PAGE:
Publishers Weekly - Publisher's Weekly
"He has an innate propriety and simplicity of taste, which in general direct him perfectly right,'' remarks Elinor Dashwood of her suitor, Edward Ferrars, in Sense and Sensibility. Would that the same could be said of this work, an ambitious but maladroit "continuation'' of Austen's masterpiece by Barrett (the joint pseudonym of Julia Braun Kessler and Gabrielle Donnelley), who previously brought us Presumption, a sequel to Pride and Prejudice. While Barrett mimics her model's vocabulary and cadence competently and re-creates characters and setting with generally scrupulous attention to detail, she invariably misses the mark in terms of tone and characterization. The expert combination of satire and suds that makes Austen so irresistible is here replaced by a plot that whiffs of a Harlequin period romance, and the heroine, 17-year-old Margaret Dashwood, younger sister of Elinor and Marianne, is simpering and self-absorbed. Opening three years after the close of Sense and Sensibility, the narrative finds Margaret living with her mother at Barton cottage and serving as a part-time nanny to her neighbor Lady Middleton's bratty children. This tedious existence is enlivened by the appearance of one William de Plessy, a dashing half-French army lieutenant. Margaret has been so emotionally scarred by her older sister's traumatic courtships that she flees du Plessy's attentions into the unscrupulous arms of George Osborne, a distant relative who turns out to be both a cad and a con man. The poorly paced plot may be enhanced on the movie screen, but Austen devotees will demand more on the printed page. Film rights to Viacom. (Aug.)
The pseudonymous Barrett's first novel, Presumption (Evans, 1993), was a sequel to Jane Austen's Pride and Prejudice (1813). Her second features Margaret, the youngest of the three Dashwood sisters. Margaret, who was briefly mentioned in Sense and Sensibility (1811), is now 17. She combines the best of her sisters' character traits: just the right amount of Elinor's good sense and Marianne's emotionality. Despite her attractive appearance and pleasing demeanor, Margaret despairs of ever finding a man who will overlook her lack of a dowry. Shortly after the novel opens, however, she meets two handsome and eligible young men. High-spirited William du Plessy and mysterious George Osborne are both besotted with Margaret. Predictably, she accepts the wrong man's proposal of marriage and, just as predictably, is rescued at nearly the last minute by information fortuitously received. This well-intentioned but often tedious sequel is a far cry from the stylish and witty original. Libraries should skip this and instead purchase another copy of Sense and Sensibility.Nancy Pearl, Washington Ctr. for the Book, Seattle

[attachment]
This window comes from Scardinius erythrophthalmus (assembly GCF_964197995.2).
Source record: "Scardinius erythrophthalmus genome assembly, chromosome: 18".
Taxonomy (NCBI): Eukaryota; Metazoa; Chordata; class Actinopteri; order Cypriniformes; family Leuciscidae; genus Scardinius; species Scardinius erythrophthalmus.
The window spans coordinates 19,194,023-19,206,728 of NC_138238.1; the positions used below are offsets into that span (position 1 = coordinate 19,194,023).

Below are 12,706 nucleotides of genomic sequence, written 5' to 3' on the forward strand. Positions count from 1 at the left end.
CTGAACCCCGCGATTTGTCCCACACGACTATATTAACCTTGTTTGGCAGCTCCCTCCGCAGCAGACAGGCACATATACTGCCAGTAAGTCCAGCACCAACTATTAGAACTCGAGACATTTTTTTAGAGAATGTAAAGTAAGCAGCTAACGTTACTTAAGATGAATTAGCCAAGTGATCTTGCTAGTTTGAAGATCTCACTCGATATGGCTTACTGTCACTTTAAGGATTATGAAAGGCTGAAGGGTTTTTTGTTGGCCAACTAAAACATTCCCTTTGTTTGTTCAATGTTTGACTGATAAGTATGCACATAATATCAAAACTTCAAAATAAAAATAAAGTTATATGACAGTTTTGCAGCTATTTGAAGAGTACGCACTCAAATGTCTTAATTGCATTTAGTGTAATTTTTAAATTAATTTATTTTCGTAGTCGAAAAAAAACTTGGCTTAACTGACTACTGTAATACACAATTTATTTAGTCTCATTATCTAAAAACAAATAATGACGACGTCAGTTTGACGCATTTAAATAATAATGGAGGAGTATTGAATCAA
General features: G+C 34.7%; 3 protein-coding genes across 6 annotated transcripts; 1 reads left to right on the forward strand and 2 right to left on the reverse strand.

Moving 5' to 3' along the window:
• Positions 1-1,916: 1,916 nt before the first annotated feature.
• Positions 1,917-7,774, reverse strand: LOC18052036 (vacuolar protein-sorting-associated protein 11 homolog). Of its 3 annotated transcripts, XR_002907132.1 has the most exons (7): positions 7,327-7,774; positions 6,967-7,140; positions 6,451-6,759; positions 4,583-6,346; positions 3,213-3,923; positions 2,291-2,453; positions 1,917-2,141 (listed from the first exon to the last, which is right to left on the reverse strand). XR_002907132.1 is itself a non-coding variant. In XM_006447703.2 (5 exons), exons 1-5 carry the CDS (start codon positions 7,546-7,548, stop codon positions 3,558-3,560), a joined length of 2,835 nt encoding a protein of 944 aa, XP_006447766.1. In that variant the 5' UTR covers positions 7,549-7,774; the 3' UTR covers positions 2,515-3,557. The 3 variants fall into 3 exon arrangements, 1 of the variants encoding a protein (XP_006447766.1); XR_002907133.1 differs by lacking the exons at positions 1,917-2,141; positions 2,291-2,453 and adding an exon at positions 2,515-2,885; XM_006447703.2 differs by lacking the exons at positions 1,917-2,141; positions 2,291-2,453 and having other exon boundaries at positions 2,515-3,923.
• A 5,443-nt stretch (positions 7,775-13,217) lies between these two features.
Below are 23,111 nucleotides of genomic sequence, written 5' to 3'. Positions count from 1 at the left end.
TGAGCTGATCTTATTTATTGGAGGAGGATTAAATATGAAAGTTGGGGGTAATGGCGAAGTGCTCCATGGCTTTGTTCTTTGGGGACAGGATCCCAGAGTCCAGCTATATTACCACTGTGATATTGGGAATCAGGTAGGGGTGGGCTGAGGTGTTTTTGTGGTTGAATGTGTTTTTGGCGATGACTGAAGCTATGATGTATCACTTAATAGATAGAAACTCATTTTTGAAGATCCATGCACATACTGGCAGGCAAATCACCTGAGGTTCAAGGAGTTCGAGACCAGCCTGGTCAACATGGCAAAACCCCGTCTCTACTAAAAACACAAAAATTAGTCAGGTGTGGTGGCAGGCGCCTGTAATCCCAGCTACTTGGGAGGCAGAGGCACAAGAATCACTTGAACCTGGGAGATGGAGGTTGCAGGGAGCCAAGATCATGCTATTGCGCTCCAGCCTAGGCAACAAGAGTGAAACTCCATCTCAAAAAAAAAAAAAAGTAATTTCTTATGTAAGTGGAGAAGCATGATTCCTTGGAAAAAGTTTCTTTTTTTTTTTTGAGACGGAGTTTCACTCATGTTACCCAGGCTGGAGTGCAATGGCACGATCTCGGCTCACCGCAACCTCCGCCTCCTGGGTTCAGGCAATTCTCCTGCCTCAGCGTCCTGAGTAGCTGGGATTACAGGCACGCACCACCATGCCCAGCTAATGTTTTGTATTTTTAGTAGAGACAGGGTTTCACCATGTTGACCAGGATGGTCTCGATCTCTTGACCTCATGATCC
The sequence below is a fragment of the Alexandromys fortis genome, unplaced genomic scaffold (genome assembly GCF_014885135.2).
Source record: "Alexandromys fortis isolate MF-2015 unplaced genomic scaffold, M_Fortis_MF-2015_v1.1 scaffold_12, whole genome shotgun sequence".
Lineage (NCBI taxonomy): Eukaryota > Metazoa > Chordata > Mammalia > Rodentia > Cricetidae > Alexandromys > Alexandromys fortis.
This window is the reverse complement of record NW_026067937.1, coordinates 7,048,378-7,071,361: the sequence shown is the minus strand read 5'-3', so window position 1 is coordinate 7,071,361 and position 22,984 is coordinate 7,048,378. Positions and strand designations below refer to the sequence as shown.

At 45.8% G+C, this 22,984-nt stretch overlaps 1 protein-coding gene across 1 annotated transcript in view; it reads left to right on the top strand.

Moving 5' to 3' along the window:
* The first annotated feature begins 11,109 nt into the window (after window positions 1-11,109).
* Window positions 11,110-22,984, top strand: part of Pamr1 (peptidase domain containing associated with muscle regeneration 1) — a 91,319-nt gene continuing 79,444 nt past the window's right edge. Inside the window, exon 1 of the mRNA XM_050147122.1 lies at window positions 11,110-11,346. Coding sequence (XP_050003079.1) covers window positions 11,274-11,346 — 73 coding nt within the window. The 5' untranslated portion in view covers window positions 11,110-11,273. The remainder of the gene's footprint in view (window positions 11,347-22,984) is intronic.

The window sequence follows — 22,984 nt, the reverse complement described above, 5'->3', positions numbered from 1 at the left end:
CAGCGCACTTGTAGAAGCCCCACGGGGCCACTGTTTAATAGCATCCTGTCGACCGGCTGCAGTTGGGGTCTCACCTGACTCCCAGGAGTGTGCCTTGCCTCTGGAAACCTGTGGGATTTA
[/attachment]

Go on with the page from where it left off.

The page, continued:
Fans of Jane Austen dream of a suddenly unearthed manuscript to savor and treasure. Barrett's first book in the world of Austen's characters, "Presumption" (1993), was not that novel, though it is a sincere tribute. Her latest homage is a continuation of "Sense and Sensibility". The "third sister" is, of course, Margaret, who as a child lived in the shadow of restrained Elinor and passionate Marianne. Here Margaret embarks on her own journey of love and self-discovery. She has been made cautious and circumspect by Marianne's near-tragic encounter with the cad Willoughby, and so her first meeting with Lieutenant du Plessy, the handsome soldier son of the French expatriate Comtesse du Plessy, finds her attracted but alarmed by his easy flattery and open admiration. Elements of the book depart from true Austen style, such as the masculine badinage over boxing and the faro table, but the dialogue is crisp and amusing and the threat of unhappy marriage compelling in this tale of Margaret Dashwood's emotional blossoming.
Yet another Jane Austen sequel from the pseudonymous Barrett (Presumption: An Entertainment, 1993), this time continuing the adventures of the Dashwood girls from Sense and Sensibility.
Fortuitously timed amidst a virtual Austen revival, Barrett's continuation of the classic marriage novel leaves us with the dilemmas of the forgotten third sister Margaret, described by Austen as a "well-disposed girl; but as she had already imbibed a good deal of Marianne's romance, without having much of her sense, she did not, at thirteen, bid fair to equal her sisters at a more advanced period of her life." Barrett, taking up Margaret's cause, gives her a plot of her own. Her sisters are both happily married and comfortably established: Elinor is a useful matron to her husband's Dorset parsonage, and Marianne is happy as the wife of Colonel Brandon, a wealthy landowner. Margaret, eager to leave the dull life of Barton cottage and her unofficial position as nanny to her cousins, the nearby Middletons, goes looking for a proper match. Potential husbands line up from the right and the left, with a few red herrings thrown in for good measure. The arrogant and dashing William du Plessy is the first contender but proves too bold for Margaret's liking. Then there's the humble and handsome George Osborne, a more suitable candidate, though surprisingly secretive. Meanwhile, a diverting subplot concerning sister Elinor and her husband's inheritance breaks up the predictability of Margaret's fate. Going back and forth to Brighton with her new- found friend Lady Clara, Margaret encounters some not so surprising coincidences and has some chance meetings, becoming engaged to the wrong kind of man and saved in the final hour by the right kind.
An interesting and ambitious idea gone to waste. Lacking the broad panorama of Austen's social insight and her depiction of provincial life, only the details and many plotting devices remain, leaving, at best, a momentary amusement.